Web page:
For the 34th Member of Exclusive Resorts, adhering to the typical life equation—student, wife, mother, professional, empty nester—was not an option. Instead, author Kaira Rouda continues to reinvent herself with each chapter of her life.

Since she was a little girl, Rouda, now 53, has always followed an untraditional path. As a kid she remembers a peripatetic life—“I must have moved a million times”—and was encouraged to stretch for whatever seemed just out of reach. In the third grade, she fulfilled a school assignment by writing a letter to the person she most wanted to be. She mailed the note to Robert McCloskey, author of the children’s classic, Make Way for Ducklings, and he wrote her back.

That was inspiration enough. She kept writing, penning a couple of manuscripts that were “almost picked up by agents,” but not quite. Still she kept writing, and creating a world for herself that was different from her friends. While watching Bewitched, Rouda recalls, she dreamed not of being Samantha, the female witch, but Darren, the male ad executive. She utilized her English degree from Vanderbilt to work her way up the corporate ladder as an ad executive, ultimately rising to the role of Vice President of Marketing for the house-cleaner giant Stanley Steemer Carpet Cleaner. Still, she kept writing on the side.

When her husband, Harley, “got sucked into his family business,” she quit her job and used her marketing expertise to reinvent his real estate firms. “When I looked at Stanley Steemer and my husband’s companies, I realized it was all men marketing to women,” she recalls of those early days in 2002 (two years after joining ER). “You’d see men in ads shaking hands in front of the ‘sold’ sign, when actually 91 percent of home-buying decisions are made or influenced by women.” So the Roudas created the first women-focused real estate company “back when the notion of lifestyle marketing was new. It was a paradigm shift.” Real Living grew from Ohio into 22 states and was eventually sold to a company in Canada, who in turn sold it to the Sage of Omaha’s Berkshire Hathaway.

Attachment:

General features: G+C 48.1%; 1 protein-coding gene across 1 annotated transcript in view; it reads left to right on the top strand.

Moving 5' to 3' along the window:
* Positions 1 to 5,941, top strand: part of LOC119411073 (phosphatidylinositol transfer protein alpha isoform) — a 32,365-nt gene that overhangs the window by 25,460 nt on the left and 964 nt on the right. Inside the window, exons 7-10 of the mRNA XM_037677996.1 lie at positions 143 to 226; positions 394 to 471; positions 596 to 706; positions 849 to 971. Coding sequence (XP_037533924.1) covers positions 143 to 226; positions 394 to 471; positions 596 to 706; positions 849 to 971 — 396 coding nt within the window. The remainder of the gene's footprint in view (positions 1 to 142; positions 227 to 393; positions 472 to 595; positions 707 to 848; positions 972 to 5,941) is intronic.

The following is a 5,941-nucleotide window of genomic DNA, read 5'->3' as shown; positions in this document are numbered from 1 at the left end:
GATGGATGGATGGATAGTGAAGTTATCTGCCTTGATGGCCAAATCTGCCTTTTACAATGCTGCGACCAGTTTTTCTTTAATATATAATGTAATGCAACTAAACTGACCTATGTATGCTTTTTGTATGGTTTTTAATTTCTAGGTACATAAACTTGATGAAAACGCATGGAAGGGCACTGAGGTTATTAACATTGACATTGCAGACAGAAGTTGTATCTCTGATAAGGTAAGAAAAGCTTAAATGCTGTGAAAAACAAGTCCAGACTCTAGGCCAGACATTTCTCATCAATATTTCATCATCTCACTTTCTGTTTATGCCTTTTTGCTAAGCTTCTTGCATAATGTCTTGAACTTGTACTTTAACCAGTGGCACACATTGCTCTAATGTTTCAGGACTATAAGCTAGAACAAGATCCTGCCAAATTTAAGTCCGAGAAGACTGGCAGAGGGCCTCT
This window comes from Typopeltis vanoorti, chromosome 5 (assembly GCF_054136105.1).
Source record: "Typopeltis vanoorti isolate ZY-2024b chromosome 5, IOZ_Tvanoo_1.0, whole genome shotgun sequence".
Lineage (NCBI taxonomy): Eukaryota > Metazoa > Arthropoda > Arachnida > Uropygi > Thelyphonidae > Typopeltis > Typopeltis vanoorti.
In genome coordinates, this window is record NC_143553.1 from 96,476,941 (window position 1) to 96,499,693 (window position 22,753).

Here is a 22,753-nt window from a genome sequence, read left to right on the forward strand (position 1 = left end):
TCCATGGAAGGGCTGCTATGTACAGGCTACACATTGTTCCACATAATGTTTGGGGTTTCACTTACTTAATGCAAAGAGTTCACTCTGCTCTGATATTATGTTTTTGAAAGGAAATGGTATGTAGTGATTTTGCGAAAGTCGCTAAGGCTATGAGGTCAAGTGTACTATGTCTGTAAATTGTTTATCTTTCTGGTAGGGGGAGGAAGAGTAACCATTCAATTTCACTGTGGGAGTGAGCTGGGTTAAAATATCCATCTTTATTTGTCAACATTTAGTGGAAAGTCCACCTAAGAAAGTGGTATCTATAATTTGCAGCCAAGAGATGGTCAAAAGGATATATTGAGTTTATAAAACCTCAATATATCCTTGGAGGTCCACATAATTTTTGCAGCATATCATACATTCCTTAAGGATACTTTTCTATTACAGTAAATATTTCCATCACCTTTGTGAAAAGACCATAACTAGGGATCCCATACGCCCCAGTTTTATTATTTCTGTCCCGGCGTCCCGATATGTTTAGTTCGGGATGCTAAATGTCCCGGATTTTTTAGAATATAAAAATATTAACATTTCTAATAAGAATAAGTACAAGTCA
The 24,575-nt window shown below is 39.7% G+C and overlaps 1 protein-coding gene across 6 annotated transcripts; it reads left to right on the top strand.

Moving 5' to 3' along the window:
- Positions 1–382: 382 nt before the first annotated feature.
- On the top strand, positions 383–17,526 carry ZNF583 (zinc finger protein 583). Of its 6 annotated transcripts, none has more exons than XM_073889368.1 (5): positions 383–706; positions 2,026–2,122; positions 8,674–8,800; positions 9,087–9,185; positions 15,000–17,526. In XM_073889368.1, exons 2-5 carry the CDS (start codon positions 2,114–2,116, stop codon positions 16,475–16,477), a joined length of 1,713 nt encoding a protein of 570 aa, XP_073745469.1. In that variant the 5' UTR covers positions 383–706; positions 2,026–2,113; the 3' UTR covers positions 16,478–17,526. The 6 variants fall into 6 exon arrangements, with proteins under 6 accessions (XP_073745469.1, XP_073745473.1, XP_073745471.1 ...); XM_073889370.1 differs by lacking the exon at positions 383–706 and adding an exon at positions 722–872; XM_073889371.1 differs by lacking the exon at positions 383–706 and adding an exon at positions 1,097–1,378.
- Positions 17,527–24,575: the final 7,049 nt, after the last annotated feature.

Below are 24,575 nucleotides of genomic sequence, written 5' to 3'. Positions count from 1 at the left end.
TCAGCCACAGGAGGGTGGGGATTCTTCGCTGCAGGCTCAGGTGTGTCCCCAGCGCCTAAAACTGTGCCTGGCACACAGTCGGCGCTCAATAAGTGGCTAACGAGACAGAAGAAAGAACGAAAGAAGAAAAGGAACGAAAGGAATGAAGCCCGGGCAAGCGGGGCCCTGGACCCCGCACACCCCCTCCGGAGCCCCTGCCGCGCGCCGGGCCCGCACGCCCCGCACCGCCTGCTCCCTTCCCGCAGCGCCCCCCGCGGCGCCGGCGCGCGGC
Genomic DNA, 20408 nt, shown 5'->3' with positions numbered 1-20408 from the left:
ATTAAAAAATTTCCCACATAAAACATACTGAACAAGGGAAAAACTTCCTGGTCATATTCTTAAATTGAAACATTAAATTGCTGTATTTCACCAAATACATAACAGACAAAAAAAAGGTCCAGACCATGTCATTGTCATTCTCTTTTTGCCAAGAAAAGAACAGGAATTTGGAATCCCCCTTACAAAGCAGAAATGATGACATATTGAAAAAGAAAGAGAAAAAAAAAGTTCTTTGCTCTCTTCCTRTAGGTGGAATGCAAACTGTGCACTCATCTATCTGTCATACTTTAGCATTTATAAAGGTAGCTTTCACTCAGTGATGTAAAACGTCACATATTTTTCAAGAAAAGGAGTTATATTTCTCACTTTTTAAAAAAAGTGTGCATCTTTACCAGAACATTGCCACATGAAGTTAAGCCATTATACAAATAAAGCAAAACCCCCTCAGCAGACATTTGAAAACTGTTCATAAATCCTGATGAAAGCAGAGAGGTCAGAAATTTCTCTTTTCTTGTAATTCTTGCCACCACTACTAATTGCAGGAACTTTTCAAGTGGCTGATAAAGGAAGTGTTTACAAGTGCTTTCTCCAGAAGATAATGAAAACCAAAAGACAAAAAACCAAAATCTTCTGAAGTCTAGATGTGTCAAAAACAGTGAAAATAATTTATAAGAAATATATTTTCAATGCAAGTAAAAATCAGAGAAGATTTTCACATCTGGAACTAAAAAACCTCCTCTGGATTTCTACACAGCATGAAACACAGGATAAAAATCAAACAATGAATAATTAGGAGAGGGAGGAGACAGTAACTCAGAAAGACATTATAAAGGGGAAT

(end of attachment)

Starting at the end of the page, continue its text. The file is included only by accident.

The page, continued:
Despite all that success, Rouda had that gnawing feeling of a dream unfulfilled: She wanted to be a writer. So when the family—including four children—settled into their dream home in Malibu, Rouda turned her focus to writing full time. She had penned a series of non-fiction books centering on entrepreneurial women finding their “real you.” After unexpected runaway success with those books, “it was just me in that house and it was time to take my own advice,” she says. An incurable romantic, Rouda self-published her first novel, Here, Home, Hope, in May 2011, a story about a woman in crisis thinking about who she wanted to be. “I had always dreamed of living on the beach and finally I could. So it was a fun book to write,” she says. All the Difference, In the Mirror, and The Goodbye Year came swiftly on the heels of her debut novel. When the family relocated to Laguna Beach, she turned to women’s romance.

Rouda’s Laguna Series were such mega-hits on Amazon, the juggernaut publisher asked the author to license the concept for their fan-fiction site, AmazonWorld. She wrote four short stories to get the World up and running, and readers have since posted six of their own stories taking place in that Laguna “world.” Recently, Amazon asked Rouda to create another women’s romance “world,” called Hope Falls. The first, One Night in Tahoe, was inspired by one of Rouda’s ER trips to North Star, when they were snowed in by a 22-inch storm. More are set to come as Rouda finds inspiration in all that surrounds her.

“I try to live in the moment and purposefully disconnect, especially when we’re on vacation, but something that happens in life can be a jumping off place for a story. And details from incredible experiences when we travel do make their way into my stories,” she says.

A great meal, a glorious sunset—they can reappear in story form, bringing to life for others what goes on in Rouda’s rich interior world. “There is magic to certain places,” she says. “And that magic may sometimes become a character in my books.”—